“I don’t want to give the impression that all Ms. Cook did was use profanities. We tried to keep the noise down because the inmates are right above that area, and there’s houses right across the street. She was amplifying her comments. We wanted anyone who was using megaphones to not use [them]. . .She was not charged because of what she said – it was the noise.”
– Chief Deputy Cliff Parker during testimony in district court
The deputies who were stationed at the jail that day had been instructed that “the megaphones, yelling had to stop,” Johnson testified. The protesters were told to stop using the megaphones, “and they did,” but started up again a short time later, he said Wednesday.
He didn’t recall hearing Cook direct any abusive language toward the deputies, Johnson testified, but added, “She wasn’t on the megaphone long at all.”
Parker later said that the deputies’ attention had been drawn to Cook because her voice had been amplified.
“I don’t want to give the impression that all Ms. Cook did was use profanities,” Parker testified. “We tried to keep the noise down because the inmates are right above that area, and there’s houses right across the street. She was amplifying her comments. We wanted anyone who was using megaphones to not use [them].”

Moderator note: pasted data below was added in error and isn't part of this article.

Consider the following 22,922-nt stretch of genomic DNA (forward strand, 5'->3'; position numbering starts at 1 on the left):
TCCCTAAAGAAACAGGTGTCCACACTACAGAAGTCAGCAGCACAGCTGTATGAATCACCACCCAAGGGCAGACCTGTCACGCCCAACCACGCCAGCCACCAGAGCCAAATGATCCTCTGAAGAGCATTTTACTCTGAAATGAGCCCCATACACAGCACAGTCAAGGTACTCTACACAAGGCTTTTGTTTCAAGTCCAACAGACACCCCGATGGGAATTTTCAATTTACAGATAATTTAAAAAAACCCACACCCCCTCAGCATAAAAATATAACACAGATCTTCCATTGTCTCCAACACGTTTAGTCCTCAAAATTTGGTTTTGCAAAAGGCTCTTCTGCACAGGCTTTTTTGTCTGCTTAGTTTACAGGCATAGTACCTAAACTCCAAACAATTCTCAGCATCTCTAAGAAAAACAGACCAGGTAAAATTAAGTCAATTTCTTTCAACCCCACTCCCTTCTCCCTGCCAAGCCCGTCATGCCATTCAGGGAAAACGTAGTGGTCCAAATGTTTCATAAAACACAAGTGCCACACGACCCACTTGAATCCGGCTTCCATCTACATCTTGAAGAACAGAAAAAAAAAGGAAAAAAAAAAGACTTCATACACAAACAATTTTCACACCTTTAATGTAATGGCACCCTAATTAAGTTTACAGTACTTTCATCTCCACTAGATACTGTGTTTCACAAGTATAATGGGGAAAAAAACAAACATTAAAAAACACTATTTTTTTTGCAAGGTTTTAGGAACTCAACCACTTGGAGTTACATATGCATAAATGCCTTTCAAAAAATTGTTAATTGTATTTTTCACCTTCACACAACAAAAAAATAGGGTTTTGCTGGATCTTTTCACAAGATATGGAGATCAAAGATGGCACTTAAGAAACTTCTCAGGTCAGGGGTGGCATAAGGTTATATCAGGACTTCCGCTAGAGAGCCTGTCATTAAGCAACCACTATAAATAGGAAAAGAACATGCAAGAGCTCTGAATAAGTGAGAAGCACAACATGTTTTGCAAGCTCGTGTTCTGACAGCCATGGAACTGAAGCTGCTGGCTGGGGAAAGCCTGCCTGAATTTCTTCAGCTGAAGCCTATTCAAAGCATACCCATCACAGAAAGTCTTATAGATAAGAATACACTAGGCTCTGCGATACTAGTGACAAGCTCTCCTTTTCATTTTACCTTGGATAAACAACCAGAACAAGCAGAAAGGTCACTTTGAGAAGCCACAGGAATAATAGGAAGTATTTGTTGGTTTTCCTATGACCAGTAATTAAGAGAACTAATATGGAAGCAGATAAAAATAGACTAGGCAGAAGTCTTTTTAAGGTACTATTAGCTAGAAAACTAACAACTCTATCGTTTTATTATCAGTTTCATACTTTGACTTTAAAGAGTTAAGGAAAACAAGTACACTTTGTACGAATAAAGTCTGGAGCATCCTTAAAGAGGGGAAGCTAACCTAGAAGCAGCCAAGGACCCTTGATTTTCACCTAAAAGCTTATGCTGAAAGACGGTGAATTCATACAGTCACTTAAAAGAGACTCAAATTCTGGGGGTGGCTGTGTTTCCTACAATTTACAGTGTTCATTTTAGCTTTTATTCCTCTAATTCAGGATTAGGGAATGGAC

The gist of the remarks he and his counterparts in the sheriff’s office overheard that afternoon included such things as “[Expletive] the police” and various criticisms of the criminal justice system, Parker conceded, while reiterating that his attention was drawn to Cook because of the loud volume.
“She was not charged because of what she said – it was the noise,” Parker insisted, noting that, initially, Cook was playing music. “Then she began to speak over the megaphone, and that’s when she was arrested,” Parker testified.
“Judge, I think this is an easy one,” Keith told Long after the conclusion of testimony. The defense called no witnesses of its own.
“It looks like a noise ordinance. I think it needed to stop, [but] I think it’s a noise ordinance violation,” Long concluded in granting Keith’s motion to dismiss the case.
Different defendant at same protest outside jail entered an Alford plea
Earlier this year, the only other person who was arrested outside the jail on October 31, David Eli Baghdadi, 44, white, male, of 780 Rabbit Den Road, Hot Springs, entered an Alford plea for a misdemeanor charge of resisting a public officer. In essence, Baghdadi’s entry of the Alford plea meant he wasn’t admitting guilt but acknowledged there was sufficient evidence to convict him.
Long, who has agreed to preside over all of the 2020 protest trials in Alamance County district court, entered a prayer for judgment – which won’t appear on Baghdadi’s record, providing he has no subsequent convictions for the same offense – and ordered him to pay a fine and court costs.
In other Wednesday case, one of Rev. Gregory Drumwright’s top assistants if found guilty on three out of four charges: https://alamancenews.com/organizers-assistant-found-guilty-of-3-of-4-oct-31-protest-charges/